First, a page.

The purpose of this studio room is to show how images derived from three-dimensional computer models can be changed significantly after they are rendered into PICT or other image formats. These changes must be done in an image-editing application. To my mind, no better program exists for this work than Adobe Photoshop. All scenographers who make three-dimensional computer models should have this application on their computers.
Color Changes Using Photoshop Variations Option
Fig. 1 Colors of Real World Model
This is a digital camera shot of a real-world model for William Shakespeare's The Tempest.
The colors shown in figure 1 reflect those of the paints used on the model. Once this image has been captured as a digital file, the tonality of model image, unlike the colors on the real-world model, can be quickly changed using Adobe Photoshop. Using the Variations Option in Photoshop (fig. 2), scenographers can explore various tonality possibilities in a matter of seconds. If an alternative scheme is selected,such as those shown in figure 3 and figure 4, the new version can be saved as a separate file using the Save As . . . option leaving the original file untouched. If further changes are made, or if original decisions are reconsidered, the original files are still available.
This is how the Variations Option appears in the Photoshop menu:
Fig. 2 Variations Option in Adobe Photoshop
Fig. 3 Gold Variation
Fig. 4 Blue Variation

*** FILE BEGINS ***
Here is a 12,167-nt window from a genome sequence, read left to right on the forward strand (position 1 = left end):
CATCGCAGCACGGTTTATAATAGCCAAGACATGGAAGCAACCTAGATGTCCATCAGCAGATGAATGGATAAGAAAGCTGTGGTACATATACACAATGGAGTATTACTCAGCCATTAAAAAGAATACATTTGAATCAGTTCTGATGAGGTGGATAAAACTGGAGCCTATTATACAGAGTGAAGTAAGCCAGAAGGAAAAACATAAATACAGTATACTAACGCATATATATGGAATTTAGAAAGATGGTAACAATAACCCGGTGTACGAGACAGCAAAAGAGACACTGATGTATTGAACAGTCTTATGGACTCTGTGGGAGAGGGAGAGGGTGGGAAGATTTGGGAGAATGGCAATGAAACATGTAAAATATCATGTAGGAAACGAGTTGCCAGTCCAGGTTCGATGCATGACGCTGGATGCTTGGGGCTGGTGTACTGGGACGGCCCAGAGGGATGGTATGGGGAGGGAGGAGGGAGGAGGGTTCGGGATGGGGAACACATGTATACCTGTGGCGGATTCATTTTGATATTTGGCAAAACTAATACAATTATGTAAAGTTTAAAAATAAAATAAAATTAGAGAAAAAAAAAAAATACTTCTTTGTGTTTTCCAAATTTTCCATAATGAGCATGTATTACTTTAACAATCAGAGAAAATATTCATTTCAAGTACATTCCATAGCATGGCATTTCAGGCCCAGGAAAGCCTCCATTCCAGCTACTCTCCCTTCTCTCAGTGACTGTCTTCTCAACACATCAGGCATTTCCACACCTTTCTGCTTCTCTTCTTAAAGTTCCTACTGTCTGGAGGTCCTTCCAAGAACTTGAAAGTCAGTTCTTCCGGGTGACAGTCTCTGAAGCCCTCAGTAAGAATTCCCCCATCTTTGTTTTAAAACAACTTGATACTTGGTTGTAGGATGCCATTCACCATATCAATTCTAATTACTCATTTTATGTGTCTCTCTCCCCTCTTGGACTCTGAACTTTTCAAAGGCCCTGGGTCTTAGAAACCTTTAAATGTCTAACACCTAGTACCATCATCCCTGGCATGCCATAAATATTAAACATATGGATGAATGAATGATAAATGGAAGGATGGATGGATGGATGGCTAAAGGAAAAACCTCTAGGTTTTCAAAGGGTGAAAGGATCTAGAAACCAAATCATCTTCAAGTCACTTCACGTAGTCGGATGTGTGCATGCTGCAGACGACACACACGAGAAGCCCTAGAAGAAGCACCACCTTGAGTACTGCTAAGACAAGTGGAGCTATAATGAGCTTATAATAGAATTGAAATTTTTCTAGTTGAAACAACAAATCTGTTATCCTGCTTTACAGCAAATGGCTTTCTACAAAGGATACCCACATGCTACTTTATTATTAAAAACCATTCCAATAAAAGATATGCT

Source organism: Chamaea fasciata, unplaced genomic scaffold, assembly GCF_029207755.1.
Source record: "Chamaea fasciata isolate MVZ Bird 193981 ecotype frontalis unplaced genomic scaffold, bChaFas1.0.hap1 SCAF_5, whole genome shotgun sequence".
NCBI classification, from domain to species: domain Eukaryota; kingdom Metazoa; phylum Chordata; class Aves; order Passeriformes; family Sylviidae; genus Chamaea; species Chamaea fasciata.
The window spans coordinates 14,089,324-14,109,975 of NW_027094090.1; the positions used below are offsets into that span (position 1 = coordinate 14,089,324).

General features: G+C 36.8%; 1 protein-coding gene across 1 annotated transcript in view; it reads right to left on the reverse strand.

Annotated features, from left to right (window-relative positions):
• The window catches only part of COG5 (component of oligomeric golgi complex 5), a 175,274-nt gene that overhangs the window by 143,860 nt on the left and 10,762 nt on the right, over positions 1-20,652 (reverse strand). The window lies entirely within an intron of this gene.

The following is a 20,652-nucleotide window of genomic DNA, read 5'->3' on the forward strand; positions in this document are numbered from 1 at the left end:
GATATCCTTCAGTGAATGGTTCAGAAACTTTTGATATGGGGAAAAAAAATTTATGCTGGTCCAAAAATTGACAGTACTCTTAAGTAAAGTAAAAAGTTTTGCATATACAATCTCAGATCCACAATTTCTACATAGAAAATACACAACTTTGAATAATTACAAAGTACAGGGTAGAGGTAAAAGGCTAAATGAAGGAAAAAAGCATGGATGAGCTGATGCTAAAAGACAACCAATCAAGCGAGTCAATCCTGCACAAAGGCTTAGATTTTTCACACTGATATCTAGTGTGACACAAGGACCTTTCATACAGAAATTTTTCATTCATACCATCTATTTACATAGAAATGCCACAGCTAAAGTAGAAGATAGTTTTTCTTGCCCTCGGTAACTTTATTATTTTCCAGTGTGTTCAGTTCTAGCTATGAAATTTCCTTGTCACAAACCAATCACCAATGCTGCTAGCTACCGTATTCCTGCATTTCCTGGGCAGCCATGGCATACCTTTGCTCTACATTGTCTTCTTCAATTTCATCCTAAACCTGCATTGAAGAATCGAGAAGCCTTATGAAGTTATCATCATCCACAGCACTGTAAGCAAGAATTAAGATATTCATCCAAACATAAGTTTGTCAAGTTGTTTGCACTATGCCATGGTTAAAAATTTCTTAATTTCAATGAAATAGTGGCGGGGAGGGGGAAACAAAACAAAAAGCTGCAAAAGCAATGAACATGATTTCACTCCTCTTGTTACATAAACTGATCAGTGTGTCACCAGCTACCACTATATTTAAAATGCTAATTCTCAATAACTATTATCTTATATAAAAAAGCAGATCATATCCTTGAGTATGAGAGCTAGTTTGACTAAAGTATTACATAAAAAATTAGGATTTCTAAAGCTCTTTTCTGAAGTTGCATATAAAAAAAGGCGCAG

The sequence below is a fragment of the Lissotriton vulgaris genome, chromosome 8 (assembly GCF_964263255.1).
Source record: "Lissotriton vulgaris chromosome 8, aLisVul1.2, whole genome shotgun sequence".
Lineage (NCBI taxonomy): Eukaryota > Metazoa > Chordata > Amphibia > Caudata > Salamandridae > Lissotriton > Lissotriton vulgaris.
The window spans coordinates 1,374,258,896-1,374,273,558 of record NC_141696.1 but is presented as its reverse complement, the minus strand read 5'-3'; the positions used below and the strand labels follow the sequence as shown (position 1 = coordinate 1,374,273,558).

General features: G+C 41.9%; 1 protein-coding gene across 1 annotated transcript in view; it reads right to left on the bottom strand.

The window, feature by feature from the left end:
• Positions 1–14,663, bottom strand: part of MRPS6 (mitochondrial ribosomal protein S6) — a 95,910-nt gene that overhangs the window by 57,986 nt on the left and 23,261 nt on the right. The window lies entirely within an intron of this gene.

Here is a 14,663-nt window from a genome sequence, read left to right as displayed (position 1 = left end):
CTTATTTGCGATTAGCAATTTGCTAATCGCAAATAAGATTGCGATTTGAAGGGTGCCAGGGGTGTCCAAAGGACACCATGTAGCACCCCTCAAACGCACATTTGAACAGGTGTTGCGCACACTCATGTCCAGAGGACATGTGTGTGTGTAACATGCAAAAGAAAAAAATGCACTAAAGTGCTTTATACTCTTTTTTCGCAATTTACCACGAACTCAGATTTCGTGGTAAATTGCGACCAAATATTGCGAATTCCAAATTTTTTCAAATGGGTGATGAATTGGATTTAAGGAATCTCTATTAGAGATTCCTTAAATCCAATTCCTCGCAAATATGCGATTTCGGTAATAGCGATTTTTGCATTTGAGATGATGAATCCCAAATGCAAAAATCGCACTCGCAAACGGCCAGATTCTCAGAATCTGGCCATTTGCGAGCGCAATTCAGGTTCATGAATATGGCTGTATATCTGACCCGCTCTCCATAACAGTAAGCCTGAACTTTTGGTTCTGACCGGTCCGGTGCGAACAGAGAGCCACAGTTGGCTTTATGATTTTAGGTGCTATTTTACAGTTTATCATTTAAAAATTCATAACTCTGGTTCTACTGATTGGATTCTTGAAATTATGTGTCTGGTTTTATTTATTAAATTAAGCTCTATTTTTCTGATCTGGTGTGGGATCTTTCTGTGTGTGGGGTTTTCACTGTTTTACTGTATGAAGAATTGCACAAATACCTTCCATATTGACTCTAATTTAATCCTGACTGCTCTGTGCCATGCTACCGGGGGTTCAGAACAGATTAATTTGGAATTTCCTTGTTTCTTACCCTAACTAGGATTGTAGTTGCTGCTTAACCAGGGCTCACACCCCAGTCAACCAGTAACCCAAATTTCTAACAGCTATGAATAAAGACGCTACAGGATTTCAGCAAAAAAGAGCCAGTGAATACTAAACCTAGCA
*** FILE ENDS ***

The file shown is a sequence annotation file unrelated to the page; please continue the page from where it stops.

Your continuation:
A more controlled way to change tonalities of model images can be done in the Hue / Saturation Photoshop option dialog box shown below (Fig. 5).
Fig. 5 Hue / Saturation Dialog Box in Adobe Photoshop
This dialog option is helpful for fine tuning images. The hue, saturation, and lightness of an image can be done for the entire image by leaving the Master button or, by selecting buttons below the Master button, individual color can be altered.
Creating Scrim Effects in Adobe Photoshop
It is difficult to predict the exact effect scrim images will have on real-world models. There is no real practical way to show how a selected image will act under performance conditions. For computer-generated 3-D models, however, it is a relatively easy matter to simulate the effect of a scrim that bears a painting of a desired image. The way this is done is to use the Layers options in Photoshop version 3 or higher (or any other computer paint program that supports layers). The steps needed are demonstrated in the illustrations that follow:
Figure 1 shows a rendered image of a 3-D model constructed in Strata Studio Pro and opened in Photoshop.
Fig. 1 Luther: John Osborne
Figure 2 shows an image of Matthias Grunewald taken from a site called the WebMuseum, Paris.
Fig. 2 The Crucifixion: Matthias Grunewald
Figure 3 shows the Layers option dialog box where the scrim image above is placed over the setting shown in figure 1 with the Opacity slider set at 50%.
Fig. 3 Layers Dialog Box in Photoshop 3.05
Figure 4 shows how the scrim image appears with the Opacity slider set at 100% (or completely opaque).
Fig. 4 Scrim at 100% Opacity
Figure 5 show a larger image of the point when the lights behind the scrim have been raised 50% to reveal the setting behind it.
Fig. 5 Luther Setting Behind Scrim
This effect can be saved as an active file (that is, retaining its ability to show the scrim effect dynamically) only in the Photoshop file format. This creates a very large file; too large to put on a High Density floppy disk (although it is easily transported on a Zip disk or on a Jaz disk). The alternative is to capture separate pictures of the 100% image and of the 50% image in two different files. These may be saved in more space-saving formats such as JPEG or GIF like the images used on this site.
TO COMPUTER SCENOGRAPHIC GALLERY